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Risk of burnout for players: Warner

Australia's stand-in T20 captain believes players would benefit from larger gaps of down time as they switch between formats

Having conceded he was mentally drained during the ODI series against England last month, David Warner says the onus is on Cricket Australia and the country's leading cricketers to better manage player workloads and the relentless international schedule.

Warner has agreed with skipper Steve Smith that Australia's best players suffered a mental letdown following their Ashes triumph and he believes the injection of fresh players for the current T20 tri-series has set an example of how to better manage the tight turnaround between series.

The left-hander concedes that Australia's Test players could have been afforded a rest during the ODI series against England, which the tourists won comfortably 4-1.

As is normally the case, there was little time this season between the end of the Test summer and the beginning of the white-ball campaign; there were just five days between the final day of the fifth Test and the start of the ODI series, which Warner believes isn't long enough for players to perform at their best.

"In hindsight, you can say yes (given) the way that we performed," he told cricket.com.au when asked if Australia's leading players should have sat out part of the ODI series.

"But even if we performed as well, you probably would have got a break as well.

"I just think the thing that's missing is the gap between the last Test and the first one-day game. England had, I think, four players maybe (playing both Tests and ODIs) and besides Chris Woakes, there wasn't another bowler. You look at little things like that that can benefit us in a way.

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"It was a bit of a mental breakdown from a few of us.

"If you look at the Twenty20 team at the moment, the way these guys have come out of the Big Bash fresh, they're just killing it.

"It's sort of set the example that if we come around to the same situation again with a big Ashes series, do we look at certain things? And that's up to Cricket Australia to look at and judge.

"It's up to the individual as well to put their hand up. If you are cooked or something, you're an adult, you're not going to get shot down for putting your hand up. We have the onus upon ourselves to do that."

But like Smith, Warner admits it would be difficult for players to willingly give up the chance to play for their country.

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"(But) we're never going to put our hand up to say we need a rest, that's for sure, because every day we're living the dream."

Warner is the only Australian to have played all three formats this summer and his preparation for the Qantas Test tour of South Africa will also be truncated by the ongoing T20 series in New Zealand.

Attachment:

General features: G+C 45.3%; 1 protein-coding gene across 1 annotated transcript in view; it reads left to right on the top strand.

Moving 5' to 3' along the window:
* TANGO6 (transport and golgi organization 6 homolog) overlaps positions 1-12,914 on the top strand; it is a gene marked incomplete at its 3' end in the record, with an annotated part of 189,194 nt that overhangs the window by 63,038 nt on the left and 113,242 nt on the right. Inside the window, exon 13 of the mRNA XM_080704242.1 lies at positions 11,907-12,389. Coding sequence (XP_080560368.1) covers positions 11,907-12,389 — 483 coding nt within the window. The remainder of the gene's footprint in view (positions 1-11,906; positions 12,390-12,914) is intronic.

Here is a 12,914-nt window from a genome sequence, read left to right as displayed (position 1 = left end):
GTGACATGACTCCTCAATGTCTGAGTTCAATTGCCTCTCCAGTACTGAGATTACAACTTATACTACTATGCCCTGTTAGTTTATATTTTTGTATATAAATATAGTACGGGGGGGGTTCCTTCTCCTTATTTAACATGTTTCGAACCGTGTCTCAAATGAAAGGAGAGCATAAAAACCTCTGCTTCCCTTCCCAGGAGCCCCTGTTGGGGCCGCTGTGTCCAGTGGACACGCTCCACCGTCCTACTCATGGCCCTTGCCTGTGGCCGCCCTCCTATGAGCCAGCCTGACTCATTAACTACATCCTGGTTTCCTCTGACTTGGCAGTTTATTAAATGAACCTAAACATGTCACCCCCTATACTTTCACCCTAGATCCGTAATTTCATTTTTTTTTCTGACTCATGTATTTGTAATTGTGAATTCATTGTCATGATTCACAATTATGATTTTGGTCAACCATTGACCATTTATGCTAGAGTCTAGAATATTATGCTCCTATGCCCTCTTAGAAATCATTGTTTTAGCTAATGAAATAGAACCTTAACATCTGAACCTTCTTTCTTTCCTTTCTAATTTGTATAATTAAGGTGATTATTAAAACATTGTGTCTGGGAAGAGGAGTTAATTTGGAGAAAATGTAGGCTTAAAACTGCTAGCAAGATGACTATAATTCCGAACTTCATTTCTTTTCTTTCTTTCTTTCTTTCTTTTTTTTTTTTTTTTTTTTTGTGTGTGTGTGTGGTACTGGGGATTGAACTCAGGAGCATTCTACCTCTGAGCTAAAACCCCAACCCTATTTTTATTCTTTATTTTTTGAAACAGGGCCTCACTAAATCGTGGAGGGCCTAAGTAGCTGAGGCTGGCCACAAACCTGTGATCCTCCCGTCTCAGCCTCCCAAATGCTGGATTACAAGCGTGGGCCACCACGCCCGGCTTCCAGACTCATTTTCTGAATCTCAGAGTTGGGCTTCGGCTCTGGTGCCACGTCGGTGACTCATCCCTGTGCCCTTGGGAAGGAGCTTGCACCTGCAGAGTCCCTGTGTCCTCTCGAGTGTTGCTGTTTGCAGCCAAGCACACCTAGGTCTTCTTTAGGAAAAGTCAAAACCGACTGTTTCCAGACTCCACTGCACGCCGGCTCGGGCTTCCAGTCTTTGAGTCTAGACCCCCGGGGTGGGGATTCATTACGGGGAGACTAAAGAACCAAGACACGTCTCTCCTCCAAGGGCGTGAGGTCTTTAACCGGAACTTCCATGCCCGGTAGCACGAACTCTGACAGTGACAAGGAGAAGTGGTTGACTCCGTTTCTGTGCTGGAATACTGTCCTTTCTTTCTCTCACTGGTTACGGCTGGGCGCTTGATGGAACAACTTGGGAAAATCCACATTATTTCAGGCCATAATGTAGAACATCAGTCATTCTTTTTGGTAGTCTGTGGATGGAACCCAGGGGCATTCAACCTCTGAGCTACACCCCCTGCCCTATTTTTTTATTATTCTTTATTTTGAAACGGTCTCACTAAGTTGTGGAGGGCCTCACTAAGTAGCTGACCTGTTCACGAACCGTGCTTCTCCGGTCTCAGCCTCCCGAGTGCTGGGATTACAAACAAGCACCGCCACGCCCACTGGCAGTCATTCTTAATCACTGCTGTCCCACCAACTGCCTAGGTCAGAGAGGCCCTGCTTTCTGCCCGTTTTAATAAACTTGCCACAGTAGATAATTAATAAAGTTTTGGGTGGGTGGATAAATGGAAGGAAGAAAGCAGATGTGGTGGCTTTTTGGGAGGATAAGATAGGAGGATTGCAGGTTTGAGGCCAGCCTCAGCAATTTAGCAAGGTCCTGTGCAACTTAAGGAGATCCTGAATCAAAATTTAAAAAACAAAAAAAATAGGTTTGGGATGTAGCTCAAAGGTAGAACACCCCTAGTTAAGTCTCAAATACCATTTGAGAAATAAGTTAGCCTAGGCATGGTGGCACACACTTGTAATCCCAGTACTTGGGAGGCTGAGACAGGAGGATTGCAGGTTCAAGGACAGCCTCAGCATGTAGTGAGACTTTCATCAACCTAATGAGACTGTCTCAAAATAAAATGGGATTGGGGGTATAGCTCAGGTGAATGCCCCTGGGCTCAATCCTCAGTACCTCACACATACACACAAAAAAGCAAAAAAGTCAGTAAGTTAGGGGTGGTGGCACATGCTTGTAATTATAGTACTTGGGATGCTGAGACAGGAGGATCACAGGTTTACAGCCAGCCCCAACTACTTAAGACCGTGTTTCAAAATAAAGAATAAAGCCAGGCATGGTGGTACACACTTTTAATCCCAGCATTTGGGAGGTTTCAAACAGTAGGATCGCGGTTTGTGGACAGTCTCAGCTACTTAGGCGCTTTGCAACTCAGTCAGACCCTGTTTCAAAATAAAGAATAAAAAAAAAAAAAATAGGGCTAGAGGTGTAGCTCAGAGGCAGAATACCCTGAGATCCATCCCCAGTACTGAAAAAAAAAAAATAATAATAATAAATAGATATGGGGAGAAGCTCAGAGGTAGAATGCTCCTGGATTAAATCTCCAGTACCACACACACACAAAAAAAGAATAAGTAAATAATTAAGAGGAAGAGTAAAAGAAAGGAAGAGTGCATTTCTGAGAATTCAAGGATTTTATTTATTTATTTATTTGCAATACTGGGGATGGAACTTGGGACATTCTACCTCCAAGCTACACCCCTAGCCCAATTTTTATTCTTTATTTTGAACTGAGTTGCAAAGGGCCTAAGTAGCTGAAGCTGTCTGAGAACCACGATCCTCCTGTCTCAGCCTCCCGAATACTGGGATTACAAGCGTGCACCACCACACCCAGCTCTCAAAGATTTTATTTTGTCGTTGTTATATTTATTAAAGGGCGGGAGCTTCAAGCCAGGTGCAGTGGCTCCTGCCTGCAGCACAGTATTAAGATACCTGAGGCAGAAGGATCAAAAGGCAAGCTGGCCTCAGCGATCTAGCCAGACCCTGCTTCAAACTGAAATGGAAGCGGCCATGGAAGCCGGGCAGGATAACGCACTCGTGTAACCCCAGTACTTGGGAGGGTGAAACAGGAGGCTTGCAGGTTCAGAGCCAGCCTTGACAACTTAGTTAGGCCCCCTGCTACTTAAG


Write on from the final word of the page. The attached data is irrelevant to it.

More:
Having been given a rare two-day break at home with his family in Sydney last week, the stand-in T20 skipper appeared to benefit from the short stint away, snapping his run drought in Australia's record-breaking win in Auckland on Friday night.

He will now contest the tri-series final at Eden Park on Wednesday before flying to South Africa, meaning he will miss Australia's only warm-up match ahead of the first Test against the Proteas starting on March 1.

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But the left-hander is confident he can overcome the interrupted lead-in to find his best form in the Test series.

"Hopefully I'll get my time in the nets and I will be able to adjust to that," he said.

The opener was named Australia's ODI Cricketer of the Year on Monday night, despite the England series being the least productive of his career to date.

But as a back-to-back winner of the award – he scored a total of 10 centuries and averaged 55 in the past two voting periods – the left-hander wasn't reading much into his slump.

"Mentally, 100 per cent you're going to be drained," he said. "Physically you're always primed when you go out there no matter what. There's no excuses.

"I think I copped three really good balls in that one-day series. That just happens in the game. You try your best all the time and sometimes it's not going to come off like The Don.

"I think you earn the right to have a bit of a lull here and there. You're always going to cop criticism left, right and centre. From social media and then media. That's part of the profession."

Qantas tour of South Africa

Australia squad: Steve Smith (c), David Warner (vc), Cameron Bancroft, Pat Cummins, Peter Handscomb, Josh Hazlewood, Jon Holland, Usman Khawaja, Nathan Lyon, Mitchell Marsh, Shaun Marsh, Tim Paine, Jhye Richardson, Chadd Sayers, Mitchell Starc.

Warm-up match v SA Invitational XI, Sahara Park, Benoni, Feb 22-24

First Test Kingsmead, Durban, March 1-5

Second Test St George's Park, Port Elizabeth, March 9-13

Third Test Newlands, Cape Town, March 22-26

Fourth Test Wanderers, Johannesburg, March 30-April 3

Visit cricket.com.au/travel for more information